July 30, 2007

56 days

Labour's wish to extend the length of time people can be held without charge, again, has been blocked by Parliament. Certainly a good thing, but it will be back. The governments current power to hold people indefinitely under house arrest without them being able to see the evidence against them was also critised.

The committee's report said "no right-minded person" would think the suspects had a fair hearing when they often had no idea of the case against them.

It likened the system to the Star Chamber, a secretive and oppressive English court abolished in 1641.

"This is a process that is offensive both to the basic principles of natural justice as we know it and to British ideas of fair play," said Andrew Dinsmore, chairman of the Joint Committee on Human Rights.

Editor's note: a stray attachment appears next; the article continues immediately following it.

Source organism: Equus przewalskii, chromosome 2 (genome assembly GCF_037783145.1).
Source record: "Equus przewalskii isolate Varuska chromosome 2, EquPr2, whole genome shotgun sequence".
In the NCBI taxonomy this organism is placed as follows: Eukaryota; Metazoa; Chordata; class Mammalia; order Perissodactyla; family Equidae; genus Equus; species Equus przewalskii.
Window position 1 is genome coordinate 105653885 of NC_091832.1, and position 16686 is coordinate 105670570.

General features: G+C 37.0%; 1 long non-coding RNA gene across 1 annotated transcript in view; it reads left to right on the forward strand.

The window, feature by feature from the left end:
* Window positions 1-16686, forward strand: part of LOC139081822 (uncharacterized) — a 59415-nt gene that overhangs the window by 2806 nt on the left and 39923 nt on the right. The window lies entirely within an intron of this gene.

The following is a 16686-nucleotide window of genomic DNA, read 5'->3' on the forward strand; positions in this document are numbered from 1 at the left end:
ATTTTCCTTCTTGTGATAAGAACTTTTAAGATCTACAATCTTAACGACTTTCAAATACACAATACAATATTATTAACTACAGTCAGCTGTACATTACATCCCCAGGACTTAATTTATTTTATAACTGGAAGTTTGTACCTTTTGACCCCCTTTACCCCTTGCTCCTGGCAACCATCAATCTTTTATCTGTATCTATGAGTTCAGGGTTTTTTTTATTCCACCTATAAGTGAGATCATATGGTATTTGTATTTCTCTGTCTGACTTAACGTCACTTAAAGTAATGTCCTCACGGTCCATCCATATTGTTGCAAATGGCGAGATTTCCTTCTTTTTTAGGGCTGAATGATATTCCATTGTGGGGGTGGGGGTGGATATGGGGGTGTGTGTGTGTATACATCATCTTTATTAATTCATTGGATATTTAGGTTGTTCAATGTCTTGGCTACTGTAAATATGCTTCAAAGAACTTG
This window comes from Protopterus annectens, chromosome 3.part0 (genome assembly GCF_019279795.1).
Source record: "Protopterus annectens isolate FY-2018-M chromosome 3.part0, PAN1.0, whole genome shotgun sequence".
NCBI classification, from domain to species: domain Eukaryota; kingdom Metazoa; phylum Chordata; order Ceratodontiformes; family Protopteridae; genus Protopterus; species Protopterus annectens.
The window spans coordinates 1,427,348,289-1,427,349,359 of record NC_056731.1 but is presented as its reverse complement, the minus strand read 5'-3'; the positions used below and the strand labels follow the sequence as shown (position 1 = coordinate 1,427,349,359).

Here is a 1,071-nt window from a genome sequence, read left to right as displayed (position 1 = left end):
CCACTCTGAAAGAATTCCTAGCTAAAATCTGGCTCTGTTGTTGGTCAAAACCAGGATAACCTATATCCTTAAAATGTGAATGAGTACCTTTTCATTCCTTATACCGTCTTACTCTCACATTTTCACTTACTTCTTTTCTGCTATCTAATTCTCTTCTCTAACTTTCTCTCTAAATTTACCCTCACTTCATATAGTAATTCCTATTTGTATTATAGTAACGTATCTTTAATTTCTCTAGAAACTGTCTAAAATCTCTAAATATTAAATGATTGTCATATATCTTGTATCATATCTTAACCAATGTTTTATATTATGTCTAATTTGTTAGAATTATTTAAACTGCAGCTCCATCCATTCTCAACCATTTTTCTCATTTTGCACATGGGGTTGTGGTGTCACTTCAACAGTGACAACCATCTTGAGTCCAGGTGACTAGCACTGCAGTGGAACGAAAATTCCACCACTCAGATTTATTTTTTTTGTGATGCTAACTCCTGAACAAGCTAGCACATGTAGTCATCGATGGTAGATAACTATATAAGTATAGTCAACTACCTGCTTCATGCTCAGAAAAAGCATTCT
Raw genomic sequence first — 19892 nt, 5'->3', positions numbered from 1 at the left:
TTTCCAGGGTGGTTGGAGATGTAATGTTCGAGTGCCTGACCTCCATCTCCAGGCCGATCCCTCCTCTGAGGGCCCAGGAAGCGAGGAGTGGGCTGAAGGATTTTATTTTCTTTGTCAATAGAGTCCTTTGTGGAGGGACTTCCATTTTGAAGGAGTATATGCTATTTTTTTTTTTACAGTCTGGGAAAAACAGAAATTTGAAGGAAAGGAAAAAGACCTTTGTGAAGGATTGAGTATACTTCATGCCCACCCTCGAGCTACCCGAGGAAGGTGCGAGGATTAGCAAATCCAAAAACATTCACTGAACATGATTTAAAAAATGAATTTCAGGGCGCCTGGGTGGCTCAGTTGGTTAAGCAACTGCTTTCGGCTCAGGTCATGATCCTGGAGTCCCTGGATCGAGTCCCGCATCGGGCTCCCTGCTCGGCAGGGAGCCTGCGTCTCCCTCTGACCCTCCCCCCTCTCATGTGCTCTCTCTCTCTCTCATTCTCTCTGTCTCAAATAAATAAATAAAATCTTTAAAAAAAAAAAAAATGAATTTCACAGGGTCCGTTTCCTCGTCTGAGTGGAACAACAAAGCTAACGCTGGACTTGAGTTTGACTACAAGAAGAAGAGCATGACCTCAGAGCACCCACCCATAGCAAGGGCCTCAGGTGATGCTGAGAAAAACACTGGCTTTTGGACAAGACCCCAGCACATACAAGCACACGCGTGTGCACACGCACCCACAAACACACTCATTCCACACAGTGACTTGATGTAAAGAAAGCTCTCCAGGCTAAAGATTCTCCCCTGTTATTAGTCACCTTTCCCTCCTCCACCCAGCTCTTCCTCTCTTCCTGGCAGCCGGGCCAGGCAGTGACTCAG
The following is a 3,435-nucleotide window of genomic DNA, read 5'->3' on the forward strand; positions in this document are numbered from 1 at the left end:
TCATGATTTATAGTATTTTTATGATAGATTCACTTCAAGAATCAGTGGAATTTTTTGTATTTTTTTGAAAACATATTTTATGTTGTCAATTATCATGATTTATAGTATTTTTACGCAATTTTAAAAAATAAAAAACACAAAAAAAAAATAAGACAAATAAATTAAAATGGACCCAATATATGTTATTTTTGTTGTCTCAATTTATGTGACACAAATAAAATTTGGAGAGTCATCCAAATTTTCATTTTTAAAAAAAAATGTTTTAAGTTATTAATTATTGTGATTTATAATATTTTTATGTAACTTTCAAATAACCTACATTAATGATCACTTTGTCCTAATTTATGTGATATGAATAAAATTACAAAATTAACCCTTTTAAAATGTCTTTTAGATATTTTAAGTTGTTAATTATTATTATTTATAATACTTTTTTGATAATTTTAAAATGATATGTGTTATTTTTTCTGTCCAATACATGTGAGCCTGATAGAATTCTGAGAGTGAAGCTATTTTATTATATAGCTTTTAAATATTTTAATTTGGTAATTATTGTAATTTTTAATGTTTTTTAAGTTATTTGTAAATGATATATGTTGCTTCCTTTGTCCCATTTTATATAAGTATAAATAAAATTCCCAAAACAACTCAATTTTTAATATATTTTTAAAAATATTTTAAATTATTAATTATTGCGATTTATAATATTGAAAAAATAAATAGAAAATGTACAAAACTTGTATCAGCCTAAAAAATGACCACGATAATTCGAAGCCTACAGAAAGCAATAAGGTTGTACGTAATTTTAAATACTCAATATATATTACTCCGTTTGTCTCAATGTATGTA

So far the power that the government has already has proved perfectly than adequate. Back when the IRA was active the maximum length that people could be held without charge was a mere 2 days, rising to 5 days but only with the special permission of the Home Secretary. Yet that campaign was far more prolonged, effective, and competent than the current Islamic threat including two attacks on the very heart of the government of the time. Given their record had it been Labour in power when the mortars fell on Downing Street, or their hotel was demolished, we would most likely have been under martial law shortly afterward.


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